But foreign policy isn't a crucial part of the Sanders campaign. Health care, though, is. Five years ago, Sanders proposed a universal health care bill that failed to get any co-sponsors. When he was reticent to provide information about what plan he was proposing now, the Clinton campaign started to criticize that bill. In response, Sanders withdrew his support of that bill, meaning it now had zero support. Shortly before the Iowa caucuses, Sanders proposed a new plan, which was written by Gerald Friedman, a professor of economics at U-Mass Amherst, whose research focused on the history of the labor union movement in France and the U.S. The plan would cost in the area of $14 trillion over 10 years (for reference, Obamacare was projected to cost in the vicinity of $800 billion over that same time period).

Kenneth Thorpe, a professor of health policy at Emory, whose research is on the cost of medical programs, and has advised the Democrats in the Vermont State Legislature when they sought to pass a single-payer plan, noted that the plan promised savings in the area of $324 billion a year from prescription drugs, which would have been impressive, considering Americans spend only in the vicinity of $305 billion a year.

When the Sanders campaign was presented with this disparity, as well as others, they quickly attacked Thorpe, and then changed their numbers to acknowledge $444 billion per year of increased costs, but also, instantaneously, magically, found the same number of savings elsewhere. This is not how somebody tries to suggest a serious effort to improve the deeply problematic health care plan in the U.S.

"She had been Secretary of State for four years, but he has been in Congress for more than two decades. Exactly when does he think he'll have sufficient experience to speak fluently on foreign policy?"

This disrespect for expertise is also manifest in how Sanders speaks about the establishment. Recently, when Planned Parenthood and the Human Rights Campaign endorsed Clinton, he referred to their leadership as being parts of the establishment. They are, to be sure, members of an establishment. They're members of the liberal Democratic establishment that has been promoting, sometimes intelligently and other times not, sometimes effectively and other times less so, liberal ideals for decades.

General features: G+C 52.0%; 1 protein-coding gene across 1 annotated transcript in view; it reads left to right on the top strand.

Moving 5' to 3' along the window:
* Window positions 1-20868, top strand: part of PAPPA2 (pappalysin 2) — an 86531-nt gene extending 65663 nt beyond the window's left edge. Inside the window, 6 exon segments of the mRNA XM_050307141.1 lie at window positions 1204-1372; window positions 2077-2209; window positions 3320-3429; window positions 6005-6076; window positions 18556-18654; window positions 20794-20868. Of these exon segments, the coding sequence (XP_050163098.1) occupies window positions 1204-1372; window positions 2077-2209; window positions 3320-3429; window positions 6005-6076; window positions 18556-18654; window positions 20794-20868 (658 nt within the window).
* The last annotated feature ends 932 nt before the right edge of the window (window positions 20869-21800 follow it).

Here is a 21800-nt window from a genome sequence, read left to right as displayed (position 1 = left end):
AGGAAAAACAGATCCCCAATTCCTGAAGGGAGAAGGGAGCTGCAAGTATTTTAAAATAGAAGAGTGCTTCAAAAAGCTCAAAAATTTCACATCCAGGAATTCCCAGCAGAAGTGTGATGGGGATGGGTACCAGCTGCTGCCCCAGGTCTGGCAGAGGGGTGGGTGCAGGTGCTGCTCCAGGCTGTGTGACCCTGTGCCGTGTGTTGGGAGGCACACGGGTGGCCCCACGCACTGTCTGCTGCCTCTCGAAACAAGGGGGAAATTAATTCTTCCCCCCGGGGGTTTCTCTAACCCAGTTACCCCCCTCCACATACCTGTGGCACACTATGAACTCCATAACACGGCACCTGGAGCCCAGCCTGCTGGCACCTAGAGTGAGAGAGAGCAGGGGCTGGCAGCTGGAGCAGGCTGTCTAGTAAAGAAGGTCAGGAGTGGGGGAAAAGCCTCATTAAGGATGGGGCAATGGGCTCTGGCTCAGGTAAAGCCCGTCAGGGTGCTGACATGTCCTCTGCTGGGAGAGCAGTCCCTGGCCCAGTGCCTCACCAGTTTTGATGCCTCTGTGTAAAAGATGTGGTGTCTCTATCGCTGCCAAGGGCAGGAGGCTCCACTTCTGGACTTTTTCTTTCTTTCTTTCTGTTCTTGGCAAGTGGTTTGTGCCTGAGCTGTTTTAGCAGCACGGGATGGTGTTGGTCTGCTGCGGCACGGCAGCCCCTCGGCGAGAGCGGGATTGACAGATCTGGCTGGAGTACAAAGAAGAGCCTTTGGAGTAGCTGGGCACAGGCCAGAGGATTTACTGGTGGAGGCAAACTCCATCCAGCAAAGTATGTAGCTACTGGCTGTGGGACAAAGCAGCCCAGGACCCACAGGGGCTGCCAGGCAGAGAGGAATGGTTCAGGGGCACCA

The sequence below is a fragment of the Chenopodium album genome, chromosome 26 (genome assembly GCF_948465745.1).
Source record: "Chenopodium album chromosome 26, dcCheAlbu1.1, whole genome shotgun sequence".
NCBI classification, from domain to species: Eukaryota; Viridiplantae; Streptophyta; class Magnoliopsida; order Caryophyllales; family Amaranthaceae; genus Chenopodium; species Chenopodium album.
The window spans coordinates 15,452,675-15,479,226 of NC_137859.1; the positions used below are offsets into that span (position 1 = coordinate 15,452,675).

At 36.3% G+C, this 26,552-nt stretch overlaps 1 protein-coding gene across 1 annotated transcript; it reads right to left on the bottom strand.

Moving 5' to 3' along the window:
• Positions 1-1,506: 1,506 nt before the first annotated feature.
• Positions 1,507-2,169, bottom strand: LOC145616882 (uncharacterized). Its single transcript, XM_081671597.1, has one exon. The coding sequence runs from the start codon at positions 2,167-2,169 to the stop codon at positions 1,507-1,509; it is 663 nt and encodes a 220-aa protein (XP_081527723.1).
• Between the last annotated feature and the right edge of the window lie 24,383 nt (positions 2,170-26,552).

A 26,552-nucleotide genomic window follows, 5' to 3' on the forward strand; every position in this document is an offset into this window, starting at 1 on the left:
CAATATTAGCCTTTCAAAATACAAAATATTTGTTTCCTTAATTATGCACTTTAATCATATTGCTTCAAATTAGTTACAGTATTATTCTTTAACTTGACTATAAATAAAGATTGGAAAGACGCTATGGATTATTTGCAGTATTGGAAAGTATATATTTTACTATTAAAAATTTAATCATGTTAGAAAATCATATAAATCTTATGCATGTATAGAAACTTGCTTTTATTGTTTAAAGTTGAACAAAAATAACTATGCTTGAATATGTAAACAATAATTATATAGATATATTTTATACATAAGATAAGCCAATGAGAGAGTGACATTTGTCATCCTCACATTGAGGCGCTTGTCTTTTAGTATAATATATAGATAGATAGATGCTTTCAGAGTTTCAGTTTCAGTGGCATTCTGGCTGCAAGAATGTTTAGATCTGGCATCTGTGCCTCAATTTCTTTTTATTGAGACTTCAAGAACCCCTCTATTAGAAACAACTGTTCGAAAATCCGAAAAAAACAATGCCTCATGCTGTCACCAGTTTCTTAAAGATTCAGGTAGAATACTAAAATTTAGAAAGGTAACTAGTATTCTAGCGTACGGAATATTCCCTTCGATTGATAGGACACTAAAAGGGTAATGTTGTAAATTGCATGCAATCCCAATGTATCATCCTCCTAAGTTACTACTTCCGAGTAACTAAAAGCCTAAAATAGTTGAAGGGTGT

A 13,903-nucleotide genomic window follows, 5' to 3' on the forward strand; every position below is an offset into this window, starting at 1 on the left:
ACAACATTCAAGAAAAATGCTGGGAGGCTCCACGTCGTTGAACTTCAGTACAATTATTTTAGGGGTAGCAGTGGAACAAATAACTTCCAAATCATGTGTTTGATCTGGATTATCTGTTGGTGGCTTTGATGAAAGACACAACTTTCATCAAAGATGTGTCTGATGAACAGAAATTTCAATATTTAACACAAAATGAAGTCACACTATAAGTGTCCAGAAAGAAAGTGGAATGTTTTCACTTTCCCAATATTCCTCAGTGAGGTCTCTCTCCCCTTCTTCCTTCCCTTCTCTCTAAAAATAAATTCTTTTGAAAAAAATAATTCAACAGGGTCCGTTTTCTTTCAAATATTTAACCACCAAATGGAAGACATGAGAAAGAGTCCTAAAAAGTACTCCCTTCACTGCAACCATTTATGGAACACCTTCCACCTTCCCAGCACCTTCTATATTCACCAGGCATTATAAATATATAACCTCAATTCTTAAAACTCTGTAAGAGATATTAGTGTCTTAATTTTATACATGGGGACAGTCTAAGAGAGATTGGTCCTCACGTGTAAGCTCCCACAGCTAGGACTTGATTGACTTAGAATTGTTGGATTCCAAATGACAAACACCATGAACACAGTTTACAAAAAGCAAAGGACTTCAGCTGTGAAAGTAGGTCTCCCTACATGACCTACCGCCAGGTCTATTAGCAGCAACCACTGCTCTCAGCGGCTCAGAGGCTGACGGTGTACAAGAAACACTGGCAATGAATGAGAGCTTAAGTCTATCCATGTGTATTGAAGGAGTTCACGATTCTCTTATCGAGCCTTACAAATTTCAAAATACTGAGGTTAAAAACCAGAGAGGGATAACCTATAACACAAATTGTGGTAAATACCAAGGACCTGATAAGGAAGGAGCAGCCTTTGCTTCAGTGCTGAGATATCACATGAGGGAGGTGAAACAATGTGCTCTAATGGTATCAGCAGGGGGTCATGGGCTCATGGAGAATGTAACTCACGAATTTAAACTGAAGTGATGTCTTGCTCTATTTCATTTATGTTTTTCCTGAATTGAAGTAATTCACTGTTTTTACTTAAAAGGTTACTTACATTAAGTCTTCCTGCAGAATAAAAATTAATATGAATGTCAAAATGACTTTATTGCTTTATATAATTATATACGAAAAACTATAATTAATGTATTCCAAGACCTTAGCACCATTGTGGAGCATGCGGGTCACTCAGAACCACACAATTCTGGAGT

For efforts to promote human rights, these are the people one would expect to have the most understanding of how to do so. One of the fascinating things about this campaign has been seeing how so many of those who should know Bernie Sanders the best, and have worked the hardest on what would appear to be his issues, have been so eager to oppose him. He spent more than a decade in the House; of the 188 Democrats there now, two endorsed him, and 157 endorsed Hillary.

Sanders serves in the U.S. Senate with 45 Democratic-voting colleagues; not only have none endorsed him, but 39 have endorsed Hillary. Sanders has been a significant figure in Vermont politics for four decades. Patrick Leahy, his fellow Senator from Vermont, endorsed Hillary. The incumbent governor of Vermont, and two former Democratic governors of Vermont, endorsed Hillary.

Sanders has focused on issues relating to the labor movement; virtually every single major labor union has endorsed Hillary Clinton. For contrast, in the 2008 campaign, many of these people waited until a few primaries had been held before endorsing. This time, there is almost glee in their desire to make their views known.

Again and again, when the Sanders campaign learns of these moves, the emphasis is on their being parts of the establishment. And they are parts of an establishment. But if this establishment is the enemy, then on whose side is he?